Mission

The mission of the Cottonwood River Restoration Project is to promote sustainable conservation land use changes through establishing watershed identity and by cooperatively working to increase watershed awareness that will lead to the restoration of the river's environmental health and increased recreational use.

Goals

  1. To achieve the highest water quality attainable for ecoregion streams.
  2. To have watershed residents take an active role in enhancing and protecting the  Cottonwood River.
  3. To develop the Cottonwood River as a major recreational resource within the Minnesota River Basin.

Objectives

  Make the Cottonwood River from Sanborn to Flandrau Park navigable and canoe accessible.
  Increase game fish populations in the main stem from near Lamberton to Flandrau State Park.
  Produce and construct trails, signage, kiosks and outdoor learning centers.
  Establish, train, and support a group of volunteers to monitor watershed health.
  Accelerate adoption of best management practices (BMPs) in high priority areas.
  Help watershed residents understand the connection between their actions and water quality.
  Strengthen cooperation between agencies and units of government that address water quality issues.
  Collect and distribute credible information about water resources in the watershed.
  Work with municipalities and unsewered communities to develop point source reduction plans.
  Develop and implement plans to address total maximum daily load (TMDL) requirements.

Goals and Objectives
Goals and objectives for the Cottonwood River Watershed are based on sampling results, land use assessments, and judgments about reasonable expectations for rivers and streams in this region of the state. In setting goals and objectives, consideration is given to four important watershed characteristics. First, agriculture is the predominant land use in the watershed and improvements to water quality will necessarily require changes in agricultural practices. Second, pollutant transport in the watershed is primarily affected by uncontrolled runoff. Third, the Cottonwood River holds enormous potential for being a recreational resource, but past and present conditions prevent it from being used to its full potential. And, fourth, watershed residents through their involvement and actions hold the key to protecting and enhancing the Cottonwood River.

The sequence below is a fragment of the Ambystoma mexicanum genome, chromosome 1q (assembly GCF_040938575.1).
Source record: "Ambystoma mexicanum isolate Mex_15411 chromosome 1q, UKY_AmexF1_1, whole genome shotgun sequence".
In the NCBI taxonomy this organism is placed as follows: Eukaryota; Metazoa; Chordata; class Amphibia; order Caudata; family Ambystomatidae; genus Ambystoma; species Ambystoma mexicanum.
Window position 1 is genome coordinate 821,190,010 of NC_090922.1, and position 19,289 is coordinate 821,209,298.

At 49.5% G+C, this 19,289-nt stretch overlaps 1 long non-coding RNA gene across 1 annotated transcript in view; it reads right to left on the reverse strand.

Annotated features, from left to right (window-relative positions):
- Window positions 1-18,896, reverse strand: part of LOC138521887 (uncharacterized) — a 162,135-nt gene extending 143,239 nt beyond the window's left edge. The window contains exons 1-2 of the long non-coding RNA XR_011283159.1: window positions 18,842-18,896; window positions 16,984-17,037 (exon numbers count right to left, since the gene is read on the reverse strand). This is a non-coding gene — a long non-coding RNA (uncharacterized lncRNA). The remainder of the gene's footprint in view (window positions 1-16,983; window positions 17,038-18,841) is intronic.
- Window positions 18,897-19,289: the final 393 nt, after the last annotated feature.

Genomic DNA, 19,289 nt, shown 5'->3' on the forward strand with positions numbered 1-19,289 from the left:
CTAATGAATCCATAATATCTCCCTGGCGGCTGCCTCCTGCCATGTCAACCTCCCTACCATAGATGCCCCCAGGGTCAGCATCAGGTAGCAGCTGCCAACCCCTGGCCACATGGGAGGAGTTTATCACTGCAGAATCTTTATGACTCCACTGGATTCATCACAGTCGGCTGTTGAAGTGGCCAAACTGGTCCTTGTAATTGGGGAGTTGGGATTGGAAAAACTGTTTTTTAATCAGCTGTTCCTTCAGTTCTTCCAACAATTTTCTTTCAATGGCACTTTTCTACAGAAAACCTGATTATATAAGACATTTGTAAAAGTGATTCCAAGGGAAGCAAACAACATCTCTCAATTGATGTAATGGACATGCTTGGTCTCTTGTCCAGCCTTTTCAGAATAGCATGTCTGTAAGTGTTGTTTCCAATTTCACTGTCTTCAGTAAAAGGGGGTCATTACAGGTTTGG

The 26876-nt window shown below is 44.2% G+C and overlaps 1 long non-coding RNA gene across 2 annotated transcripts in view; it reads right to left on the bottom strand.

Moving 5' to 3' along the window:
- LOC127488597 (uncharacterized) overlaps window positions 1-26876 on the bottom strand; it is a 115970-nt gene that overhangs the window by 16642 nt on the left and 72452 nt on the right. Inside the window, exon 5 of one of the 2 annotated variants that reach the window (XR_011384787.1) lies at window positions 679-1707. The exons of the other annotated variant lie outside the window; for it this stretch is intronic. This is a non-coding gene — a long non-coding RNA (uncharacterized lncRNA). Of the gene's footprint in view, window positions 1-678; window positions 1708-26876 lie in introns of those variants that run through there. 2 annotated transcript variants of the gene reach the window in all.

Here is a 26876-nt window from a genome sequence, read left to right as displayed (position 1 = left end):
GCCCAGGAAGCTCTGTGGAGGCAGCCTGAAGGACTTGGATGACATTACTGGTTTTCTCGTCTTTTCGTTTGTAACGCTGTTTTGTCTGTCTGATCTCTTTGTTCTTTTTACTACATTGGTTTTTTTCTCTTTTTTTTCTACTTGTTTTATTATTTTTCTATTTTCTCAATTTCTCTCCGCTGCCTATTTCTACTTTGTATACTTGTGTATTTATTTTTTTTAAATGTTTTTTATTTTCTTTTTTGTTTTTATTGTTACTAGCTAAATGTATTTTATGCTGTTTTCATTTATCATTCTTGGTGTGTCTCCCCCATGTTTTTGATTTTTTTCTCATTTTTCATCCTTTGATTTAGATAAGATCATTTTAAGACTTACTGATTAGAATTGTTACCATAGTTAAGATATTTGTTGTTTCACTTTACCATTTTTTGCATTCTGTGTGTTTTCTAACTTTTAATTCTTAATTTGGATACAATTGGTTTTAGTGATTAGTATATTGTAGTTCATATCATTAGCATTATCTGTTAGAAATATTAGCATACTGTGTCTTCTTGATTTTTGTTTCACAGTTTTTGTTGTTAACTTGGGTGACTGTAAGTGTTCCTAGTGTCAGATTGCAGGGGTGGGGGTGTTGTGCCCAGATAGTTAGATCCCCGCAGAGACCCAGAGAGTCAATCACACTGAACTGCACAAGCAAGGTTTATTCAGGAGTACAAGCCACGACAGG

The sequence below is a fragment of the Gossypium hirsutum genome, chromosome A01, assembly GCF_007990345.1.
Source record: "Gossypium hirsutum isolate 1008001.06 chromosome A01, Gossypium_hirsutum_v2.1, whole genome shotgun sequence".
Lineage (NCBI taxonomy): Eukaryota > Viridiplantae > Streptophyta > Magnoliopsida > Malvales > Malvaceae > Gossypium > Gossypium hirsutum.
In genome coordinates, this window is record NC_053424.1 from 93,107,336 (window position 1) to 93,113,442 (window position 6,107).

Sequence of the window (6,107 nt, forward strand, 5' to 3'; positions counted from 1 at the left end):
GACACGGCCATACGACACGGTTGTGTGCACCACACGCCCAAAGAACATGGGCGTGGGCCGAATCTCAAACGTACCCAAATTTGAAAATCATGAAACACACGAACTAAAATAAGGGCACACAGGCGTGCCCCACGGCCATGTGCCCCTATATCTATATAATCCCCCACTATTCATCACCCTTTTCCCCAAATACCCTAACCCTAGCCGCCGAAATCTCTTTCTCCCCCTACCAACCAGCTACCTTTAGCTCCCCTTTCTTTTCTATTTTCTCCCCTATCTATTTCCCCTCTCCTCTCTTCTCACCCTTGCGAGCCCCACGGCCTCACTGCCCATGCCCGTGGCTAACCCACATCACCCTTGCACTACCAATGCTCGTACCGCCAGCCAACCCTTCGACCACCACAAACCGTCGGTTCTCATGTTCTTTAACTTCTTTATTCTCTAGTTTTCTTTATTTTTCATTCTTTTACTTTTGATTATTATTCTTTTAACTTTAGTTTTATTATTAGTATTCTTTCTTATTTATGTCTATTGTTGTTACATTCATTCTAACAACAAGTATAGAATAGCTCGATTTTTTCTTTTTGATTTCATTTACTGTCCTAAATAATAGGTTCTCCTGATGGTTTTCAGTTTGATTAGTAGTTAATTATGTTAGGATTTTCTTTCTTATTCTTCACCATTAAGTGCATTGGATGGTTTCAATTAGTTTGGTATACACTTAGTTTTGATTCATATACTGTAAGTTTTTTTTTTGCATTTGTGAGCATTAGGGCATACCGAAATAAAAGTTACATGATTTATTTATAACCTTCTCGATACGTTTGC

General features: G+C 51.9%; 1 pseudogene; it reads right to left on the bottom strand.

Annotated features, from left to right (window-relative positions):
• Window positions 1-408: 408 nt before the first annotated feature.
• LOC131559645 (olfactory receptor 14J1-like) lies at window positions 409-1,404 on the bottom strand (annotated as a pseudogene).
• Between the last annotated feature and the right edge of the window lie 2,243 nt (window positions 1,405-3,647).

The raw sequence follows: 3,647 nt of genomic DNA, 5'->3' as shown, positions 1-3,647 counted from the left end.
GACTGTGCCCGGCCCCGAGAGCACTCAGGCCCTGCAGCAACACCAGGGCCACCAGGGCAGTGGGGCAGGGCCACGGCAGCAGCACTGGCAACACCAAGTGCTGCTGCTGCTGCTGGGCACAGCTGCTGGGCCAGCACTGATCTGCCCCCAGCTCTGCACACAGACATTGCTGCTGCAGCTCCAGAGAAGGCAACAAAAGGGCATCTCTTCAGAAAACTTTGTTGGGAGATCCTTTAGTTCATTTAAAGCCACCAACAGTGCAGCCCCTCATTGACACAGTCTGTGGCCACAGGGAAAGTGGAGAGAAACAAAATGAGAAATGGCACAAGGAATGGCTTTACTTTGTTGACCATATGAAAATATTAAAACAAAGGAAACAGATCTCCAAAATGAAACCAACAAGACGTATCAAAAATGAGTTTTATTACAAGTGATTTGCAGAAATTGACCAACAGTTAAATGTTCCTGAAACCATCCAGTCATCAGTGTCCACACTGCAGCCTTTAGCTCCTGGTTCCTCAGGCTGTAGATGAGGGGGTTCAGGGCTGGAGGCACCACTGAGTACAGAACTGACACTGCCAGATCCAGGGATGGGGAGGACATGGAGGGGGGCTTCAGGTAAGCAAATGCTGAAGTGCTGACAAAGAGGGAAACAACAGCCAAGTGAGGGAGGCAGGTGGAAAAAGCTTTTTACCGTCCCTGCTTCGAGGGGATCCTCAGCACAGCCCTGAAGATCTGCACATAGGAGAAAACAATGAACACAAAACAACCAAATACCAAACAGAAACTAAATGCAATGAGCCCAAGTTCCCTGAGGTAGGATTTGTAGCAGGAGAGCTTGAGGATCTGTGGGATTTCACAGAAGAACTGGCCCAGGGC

Executive Summary

The purpose of a the initial phase of this project between 1997 and 1999 was to document factors affecting sediment and nutrient transport to the Cottonwood River, and to determine reductions necessary to meet both main stem and tributary goals. The study defined characteristics of specific pollutants, the processes affecting their transport, and appropriate measures to reduce their delivery to the Cottonwood River. Priority management areas were selected based on relative contributions to the total sediment and nutrient load in the River. Attitudes and opinions of watershed residents were explored as they relate to water quality and measures for its protection.

The Cottonwood River Watershed encompasses 1,310 square miles, and is one of thirteen major watersheds in the Minnesota River Basin. The River originates on the Coteau des Prairies, flowing eastward approximately 150 miles to the Minnesota River, with a drop in elevation of about 750 feet. This topography results in periodic spring and summer flooding in the central portion of the watershed. At times, damages are severe. A related implication is rapid transport of sediment and attached nutrients from inadequately treated cropland during spring snowmelt and spring and summer rainfall events.